New research setting out community led housing’s high value for money delivery boosts the case for the Community Housing Fund to be renewed.
Community led housing can deliver much-needed additional housing that meets local housing need, is affordable to those on lower incomes and delivers wider wellbeing benefits that provide a net positive to society — new independent research by Capital Economics shows.
The evidence confirms that community led housing delivers significant economic, social and environmental benefits which equate to medium to high value for money for public funding. This calculation is based on the Green Book Framework, which HM Treasury developed to evaluate the value for money of spending proposals.
Developed from a combination of existing data, interviews and a survey of community led housing groups, the results show that over a ten-year horizon each £1 of public support delivers £1.80 of benefit, rising to £2.70 when health and benefit savings, wellbeing and income distribution are factored in.
Community led housing are schemes delivered by local communities for local communities.
The growing sector provides much-needed additional housing for those with lower incomes. Over 80% of community led homes in the development pipeline are planned to be for rent at below-market rates.
In the majority of cases, these are homes that would not otherwise be built. Community led housing groups are willing to take on difficult sites that mainstream providers deem unviable. Driven by local residents, their knowledge and ability to generate community consent is also a benefit. 10% of groups have developed sites which local opposition had previously prevented.
Community led housing groups are also special in the way they can unlock land for housing. The survey established that 80% of sites are acquired at below-market prices and close to 40% are acquired for free or at a token price.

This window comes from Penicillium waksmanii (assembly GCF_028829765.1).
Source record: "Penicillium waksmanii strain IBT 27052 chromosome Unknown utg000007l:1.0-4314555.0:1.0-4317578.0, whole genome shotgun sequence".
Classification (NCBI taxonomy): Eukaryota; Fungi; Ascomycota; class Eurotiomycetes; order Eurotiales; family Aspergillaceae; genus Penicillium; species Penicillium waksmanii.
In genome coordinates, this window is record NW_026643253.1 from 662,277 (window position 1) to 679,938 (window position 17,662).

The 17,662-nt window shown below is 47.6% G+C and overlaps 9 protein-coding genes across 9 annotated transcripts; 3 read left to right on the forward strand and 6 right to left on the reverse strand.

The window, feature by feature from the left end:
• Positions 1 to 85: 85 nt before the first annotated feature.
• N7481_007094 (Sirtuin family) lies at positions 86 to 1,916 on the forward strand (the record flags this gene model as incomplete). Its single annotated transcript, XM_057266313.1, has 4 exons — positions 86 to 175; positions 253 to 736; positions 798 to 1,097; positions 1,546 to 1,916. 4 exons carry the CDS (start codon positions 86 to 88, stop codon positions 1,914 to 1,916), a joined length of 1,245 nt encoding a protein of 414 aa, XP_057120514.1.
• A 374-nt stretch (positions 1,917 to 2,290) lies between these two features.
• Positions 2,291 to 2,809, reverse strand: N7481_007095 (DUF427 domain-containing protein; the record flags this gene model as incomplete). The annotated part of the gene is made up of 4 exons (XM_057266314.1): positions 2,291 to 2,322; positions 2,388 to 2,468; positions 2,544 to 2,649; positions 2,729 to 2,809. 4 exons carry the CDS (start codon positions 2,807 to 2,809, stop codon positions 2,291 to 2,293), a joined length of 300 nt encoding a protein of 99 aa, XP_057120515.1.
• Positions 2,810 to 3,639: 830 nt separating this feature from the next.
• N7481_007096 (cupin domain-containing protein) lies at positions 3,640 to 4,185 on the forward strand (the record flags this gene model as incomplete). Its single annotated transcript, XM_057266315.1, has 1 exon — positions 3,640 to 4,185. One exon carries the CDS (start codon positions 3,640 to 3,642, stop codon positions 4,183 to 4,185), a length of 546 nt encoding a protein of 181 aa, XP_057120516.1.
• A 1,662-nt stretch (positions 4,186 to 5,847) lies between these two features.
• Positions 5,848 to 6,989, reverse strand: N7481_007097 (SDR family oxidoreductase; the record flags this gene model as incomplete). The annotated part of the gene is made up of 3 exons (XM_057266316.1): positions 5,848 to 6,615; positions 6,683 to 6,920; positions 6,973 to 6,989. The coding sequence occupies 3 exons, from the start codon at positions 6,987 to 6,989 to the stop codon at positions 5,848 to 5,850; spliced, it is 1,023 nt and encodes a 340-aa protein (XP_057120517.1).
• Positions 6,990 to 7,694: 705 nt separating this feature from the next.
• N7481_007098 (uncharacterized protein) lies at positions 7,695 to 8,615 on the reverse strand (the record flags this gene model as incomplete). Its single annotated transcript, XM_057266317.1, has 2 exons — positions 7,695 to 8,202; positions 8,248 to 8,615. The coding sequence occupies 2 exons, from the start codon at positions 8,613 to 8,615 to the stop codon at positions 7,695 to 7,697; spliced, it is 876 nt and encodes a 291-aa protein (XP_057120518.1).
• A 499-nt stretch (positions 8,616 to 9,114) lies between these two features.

There are broader benefits to this type of housing too. The estimated health and social care cost savings from reduced overcrowding, reduced hazard risk and improved outcomes for older people equate to around £560 per home per year.
The National Community Land Trust Network, which commissioned the research, is urging the government to announce a five-year renewal of the Community Housing Fund totalling £180m, in its upcoming Comprehensive Spending Review so that communities can deliver high quality and beautiful homes at prices ordinary people can afford across the country.
Catherine Harrington, joint chief executive of the National CLT Network, said:
“Community led housing is special in the way it can unlock new housing. Driven by the motivation to address the shortage of affordable housing, groups up and down the country are making use of land that would otherwise be left undeveloped and are generating significant public support for their plans too.”
“The government’s Community Housing Fund has been an overwhelming success. It has created a pipeline of thousands of community led homes. But where it was only open for 18 months many of these projects are now stuck. There are 10,780 homes ready and waiting to be built, most of which will serve the government’s levelling up agenda and boost local economies.”
“It is time for the country to build, build, build. And it’s time for the government to show its commitment to the community led housing sector.”
For more information please contact Beth Boorman, communications manager at the National CLT Network, at bethcommunitylandtrusts.org.uk or 07731 570748
- The full report Housing by the community, for the community – An assessment of the value for money of community led housing in England is available to read now.
- The research was commissioned by the National CLT Network, funded by the Nationwide Foundation and Power to Change and conducted independently by Capital Economics.
- The research was launched online on Tuesday 15 September (11am) to an audience of MPs, Lords, government officials and other stakeholders. Key speakers at the event included the Minister of State for Housing, the Rt Hon Christopher Pincher MP and Danny Kruger MP who was recently asked by the Prime Minister to lead a review into how to sustain the significant community response to Covid-19.
- Community led housing is a way that people and communities can come together to solve their own housing issues and provide high quality and affordable homes. The homes are owned by the community and managed in the way they want.